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7.11: Deprecate Obsolete Interfaces

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    Also Known As: Deprecation [SP98].

    Intent Give clients time to react to changes to public interfaces by flagging obsolete interfaces as “deprecated”.


    How do you modify an interface without invalidating all the clients?

    This problem is difficult because:

    • Changing a public interface can break many clients.

    • Leaving an obsolete interface in place will make future maintenance more difficult.

    • Not all changes are for the better.

    Yet, solving this problem is feasible because:

    • The old and the new interfaces can coexist for a period of time.


    Flag the old interface as being “deprecated”, thereby notifying clients that it will almost certainly be removed in the next upcoming release.


    • You have determined that a public interface should be changed, but you do not want to break all clients. Implement the new interface, but “deprecate” the old one. The deprecation mechanism should inform clients that the interface has changed, and that a newer interface is recommended instead.

    • Evaluate to what extent the deprecated interface continues to be used, and whether it can be permanently retired. Consider removing it in a future release.

    • Java supports deprecation as a language feature:

      • Deprecate a feature by adding the tag @deprecated to its javadoc documentation. The tag is not only recognized by the javadoc documentation generator, but the compiler will also generate compile-time warnings if code using deprecated features is compiled with the -deprecated option.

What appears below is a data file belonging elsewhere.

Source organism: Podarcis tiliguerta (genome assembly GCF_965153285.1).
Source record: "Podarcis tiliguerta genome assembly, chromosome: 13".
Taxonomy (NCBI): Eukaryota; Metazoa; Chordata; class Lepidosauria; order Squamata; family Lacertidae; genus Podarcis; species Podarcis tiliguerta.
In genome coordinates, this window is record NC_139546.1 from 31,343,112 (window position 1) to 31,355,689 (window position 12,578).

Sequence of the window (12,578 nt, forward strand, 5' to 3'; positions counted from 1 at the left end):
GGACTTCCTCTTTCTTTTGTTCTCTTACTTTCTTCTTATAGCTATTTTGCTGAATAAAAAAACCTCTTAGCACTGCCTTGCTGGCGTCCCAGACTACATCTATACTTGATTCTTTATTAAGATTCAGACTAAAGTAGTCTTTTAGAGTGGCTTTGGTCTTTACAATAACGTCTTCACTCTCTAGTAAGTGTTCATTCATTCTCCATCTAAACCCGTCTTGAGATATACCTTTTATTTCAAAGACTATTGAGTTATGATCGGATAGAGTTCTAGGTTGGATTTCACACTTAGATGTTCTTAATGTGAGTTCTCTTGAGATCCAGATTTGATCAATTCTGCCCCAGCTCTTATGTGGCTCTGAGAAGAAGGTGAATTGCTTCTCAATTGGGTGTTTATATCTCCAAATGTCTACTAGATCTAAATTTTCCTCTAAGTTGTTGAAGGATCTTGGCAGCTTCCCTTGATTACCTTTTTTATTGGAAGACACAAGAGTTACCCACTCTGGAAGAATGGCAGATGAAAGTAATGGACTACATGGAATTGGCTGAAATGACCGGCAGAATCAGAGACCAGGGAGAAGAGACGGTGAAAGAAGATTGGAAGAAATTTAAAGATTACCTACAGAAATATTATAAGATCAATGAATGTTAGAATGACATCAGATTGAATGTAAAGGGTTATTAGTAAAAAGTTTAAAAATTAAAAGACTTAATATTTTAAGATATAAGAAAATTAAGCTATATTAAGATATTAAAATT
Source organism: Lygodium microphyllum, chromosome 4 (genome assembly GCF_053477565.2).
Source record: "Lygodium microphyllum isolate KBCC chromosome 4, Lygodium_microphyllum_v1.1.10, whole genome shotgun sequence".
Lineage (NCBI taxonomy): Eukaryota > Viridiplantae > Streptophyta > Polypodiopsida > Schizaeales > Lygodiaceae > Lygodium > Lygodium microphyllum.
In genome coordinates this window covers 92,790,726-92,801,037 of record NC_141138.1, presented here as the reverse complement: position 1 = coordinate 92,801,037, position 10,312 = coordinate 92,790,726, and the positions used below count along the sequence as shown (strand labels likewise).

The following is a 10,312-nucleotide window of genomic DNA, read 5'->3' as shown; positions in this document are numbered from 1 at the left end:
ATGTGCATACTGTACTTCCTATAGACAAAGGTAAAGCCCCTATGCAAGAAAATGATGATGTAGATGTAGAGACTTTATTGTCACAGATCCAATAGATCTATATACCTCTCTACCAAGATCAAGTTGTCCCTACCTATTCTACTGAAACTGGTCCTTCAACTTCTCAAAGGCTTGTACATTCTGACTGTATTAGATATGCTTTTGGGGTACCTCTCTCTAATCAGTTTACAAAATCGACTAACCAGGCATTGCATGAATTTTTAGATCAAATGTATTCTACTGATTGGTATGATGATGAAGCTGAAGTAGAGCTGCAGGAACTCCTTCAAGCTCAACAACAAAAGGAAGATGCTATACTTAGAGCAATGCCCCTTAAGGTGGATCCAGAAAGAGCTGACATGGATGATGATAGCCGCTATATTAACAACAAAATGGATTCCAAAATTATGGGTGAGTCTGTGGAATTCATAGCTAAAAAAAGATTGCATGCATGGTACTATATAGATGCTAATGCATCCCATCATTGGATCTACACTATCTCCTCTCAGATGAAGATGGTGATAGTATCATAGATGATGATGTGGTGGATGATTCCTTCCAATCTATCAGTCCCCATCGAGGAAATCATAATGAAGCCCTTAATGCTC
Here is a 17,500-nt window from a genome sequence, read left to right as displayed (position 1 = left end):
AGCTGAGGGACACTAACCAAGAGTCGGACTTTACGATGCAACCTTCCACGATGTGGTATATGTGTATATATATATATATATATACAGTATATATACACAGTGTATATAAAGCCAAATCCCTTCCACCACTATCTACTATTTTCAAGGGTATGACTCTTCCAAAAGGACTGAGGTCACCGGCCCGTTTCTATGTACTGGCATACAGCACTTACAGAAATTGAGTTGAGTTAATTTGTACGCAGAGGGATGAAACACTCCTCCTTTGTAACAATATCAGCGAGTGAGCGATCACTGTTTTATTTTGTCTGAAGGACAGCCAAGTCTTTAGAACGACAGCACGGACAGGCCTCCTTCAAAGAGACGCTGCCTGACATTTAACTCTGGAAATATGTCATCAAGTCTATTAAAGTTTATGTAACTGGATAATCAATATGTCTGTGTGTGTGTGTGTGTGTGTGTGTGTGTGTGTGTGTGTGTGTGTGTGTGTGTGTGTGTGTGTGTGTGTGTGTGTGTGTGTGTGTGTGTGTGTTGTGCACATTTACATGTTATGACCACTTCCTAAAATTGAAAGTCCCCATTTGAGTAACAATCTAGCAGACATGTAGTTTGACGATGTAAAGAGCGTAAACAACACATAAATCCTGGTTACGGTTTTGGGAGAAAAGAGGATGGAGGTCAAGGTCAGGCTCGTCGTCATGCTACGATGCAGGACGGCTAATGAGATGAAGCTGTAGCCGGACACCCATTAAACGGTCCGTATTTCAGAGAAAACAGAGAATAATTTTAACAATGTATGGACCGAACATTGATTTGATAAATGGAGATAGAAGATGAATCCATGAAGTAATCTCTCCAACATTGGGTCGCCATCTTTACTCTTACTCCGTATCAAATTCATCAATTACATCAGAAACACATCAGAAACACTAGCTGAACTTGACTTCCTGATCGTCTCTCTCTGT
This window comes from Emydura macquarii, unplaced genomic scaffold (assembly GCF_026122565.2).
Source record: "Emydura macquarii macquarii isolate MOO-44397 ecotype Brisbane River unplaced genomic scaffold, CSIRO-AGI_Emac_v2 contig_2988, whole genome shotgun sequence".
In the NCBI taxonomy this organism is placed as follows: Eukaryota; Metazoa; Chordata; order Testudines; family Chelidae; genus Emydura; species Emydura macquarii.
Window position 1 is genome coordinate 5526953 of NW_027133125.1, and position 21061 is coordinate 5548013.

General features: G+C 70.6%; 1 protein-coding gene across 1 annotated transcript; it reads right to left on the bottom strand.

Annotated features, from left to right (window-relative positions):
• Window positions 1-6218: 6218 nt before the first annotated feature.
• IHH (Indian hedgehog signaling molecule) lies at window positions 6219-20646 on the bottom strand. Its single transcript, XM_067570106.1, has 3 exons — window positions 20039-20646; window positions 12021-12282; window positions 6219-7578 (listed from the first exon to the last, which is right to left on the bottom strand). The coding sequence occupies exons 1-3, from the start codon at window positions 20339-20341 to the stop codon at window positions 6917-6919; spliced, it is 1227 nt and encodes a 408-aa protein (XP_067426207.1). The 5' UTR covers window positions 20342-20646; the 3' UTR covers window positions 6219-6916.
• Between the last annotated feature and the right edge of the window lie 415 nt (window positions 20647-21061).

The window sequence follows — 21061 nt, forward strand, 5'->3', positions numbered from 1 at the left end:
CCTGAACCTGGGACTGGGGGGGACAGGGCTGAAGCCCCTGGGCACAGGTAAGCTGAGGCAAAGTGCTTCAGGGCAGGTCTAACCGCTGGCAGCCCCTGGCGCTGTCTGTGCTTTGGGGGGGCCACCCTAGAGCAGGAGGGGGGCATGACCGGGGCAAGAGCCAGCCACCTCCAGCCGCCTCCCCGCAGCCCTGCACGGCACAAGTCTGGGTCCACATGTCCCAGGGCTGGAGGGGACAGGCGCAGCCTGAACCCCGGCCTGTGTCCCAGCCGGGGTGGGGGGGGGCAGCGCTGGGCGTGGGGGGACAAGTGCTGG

• Other approaches are:

      • Simply inform users in the documentation which interfaces are deprecated.

      • Move or rename the deprecated interface or component. Clients can continue to use them, but must adapt and recompile to continue to use the deprecated form.

      • Replace deprecated components by equivalent ones that generate run-time warnings or output warnings to a log file.

      • Alternatively, consider configuring the programming environment or the deprecated components themselves to generate compile-time or link-time warnings.



    • Clients do not have to immediately adapt to changes.

    • There is time to change your mind.


    • Clients are free to ignore deprecation.


    • It may be hard to track down all the clients of a deprecated component.

    • It can be hard to decide when to really retire a deprecated component.

    • If you want to keep the interface but change the semantics, you may need to introduce a new component and deprecate the old one. This can be the case if certain methods should now return default values instead of throwing exceptions (or vice versa).

    Known Uses

    Perdita Stevens and Rob Pooley identify Deprecation as a common practice for managing evolving APIs in complex systems [SP98].


    Deprecation gives you a window of time to evaluate the impact of a change.

    This page titled 7.11: Deprecate Obsolete Interfaces is shared under a CC BY-SA license and was authored, remixed, and/or curated by Serge Demeyer, Stéphane Ducasse, Oscar Nierstrasz.

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